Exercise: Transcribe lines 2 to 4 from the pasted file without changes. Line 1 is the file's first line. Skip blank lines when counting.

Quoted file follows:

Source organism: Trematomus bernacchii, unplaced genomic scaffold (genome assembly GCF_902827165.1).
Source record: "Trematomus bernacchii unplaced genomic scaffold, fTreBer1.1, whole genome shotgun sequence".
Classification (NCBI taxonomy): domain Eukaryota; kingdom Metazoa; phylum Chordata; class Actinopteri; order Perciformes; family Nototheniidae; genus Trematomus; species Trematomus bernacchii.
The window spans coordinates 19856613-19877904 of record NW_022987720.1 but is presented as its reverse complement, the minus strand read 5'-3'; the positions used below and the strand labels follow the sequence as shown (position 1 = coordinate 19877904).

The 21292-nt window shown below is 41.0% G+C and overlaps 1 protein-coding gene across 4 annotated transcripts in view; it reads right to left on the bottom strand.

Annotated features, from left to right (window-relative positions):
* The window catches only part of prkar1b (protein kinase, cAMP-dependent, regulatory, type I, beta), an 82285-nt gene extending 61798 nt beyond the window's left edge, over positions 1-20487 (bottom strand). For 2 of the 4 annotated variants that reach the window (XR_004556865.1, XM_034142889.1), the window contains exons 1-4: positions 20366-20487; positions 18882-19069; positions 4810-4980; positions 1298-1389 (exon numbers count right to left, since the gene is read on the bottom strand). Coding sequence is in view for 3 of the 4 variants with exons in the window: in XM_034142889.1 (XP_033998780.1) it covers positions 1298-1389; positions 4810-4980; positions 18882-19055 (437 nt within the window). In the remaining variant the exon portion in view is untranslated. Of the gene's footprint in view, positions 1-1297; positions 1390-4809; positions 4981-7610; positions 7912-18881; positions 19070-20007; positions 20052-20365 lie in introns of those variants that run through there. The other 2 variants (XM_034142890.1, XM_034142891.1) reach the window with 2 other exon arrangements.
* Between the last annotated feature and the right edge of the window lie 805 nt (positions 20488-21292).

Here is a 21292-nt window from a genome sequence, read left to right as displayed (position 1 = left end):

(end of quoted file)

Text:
Source record: "Trematomus bernacchii unplaced genomic scaffold, fTreBer1.1, whole genome shotgun sequence".
Classification (NCBI taxonomy): domain Eukaryota; kingdom Metazoa; phylum Chordata; class Actinopteri; order Perciformes; family Nototheniidae; genus Trematomus; species Trematomus bernacchii.
The window spans coordinates 19856613-19877904 of record NW_022987720.1 but is presented as its reverse complement, the minus strand read 5'-3'; the positions used below and the strand labels follow the sequence as shown (position 1 = coordinate 19877904).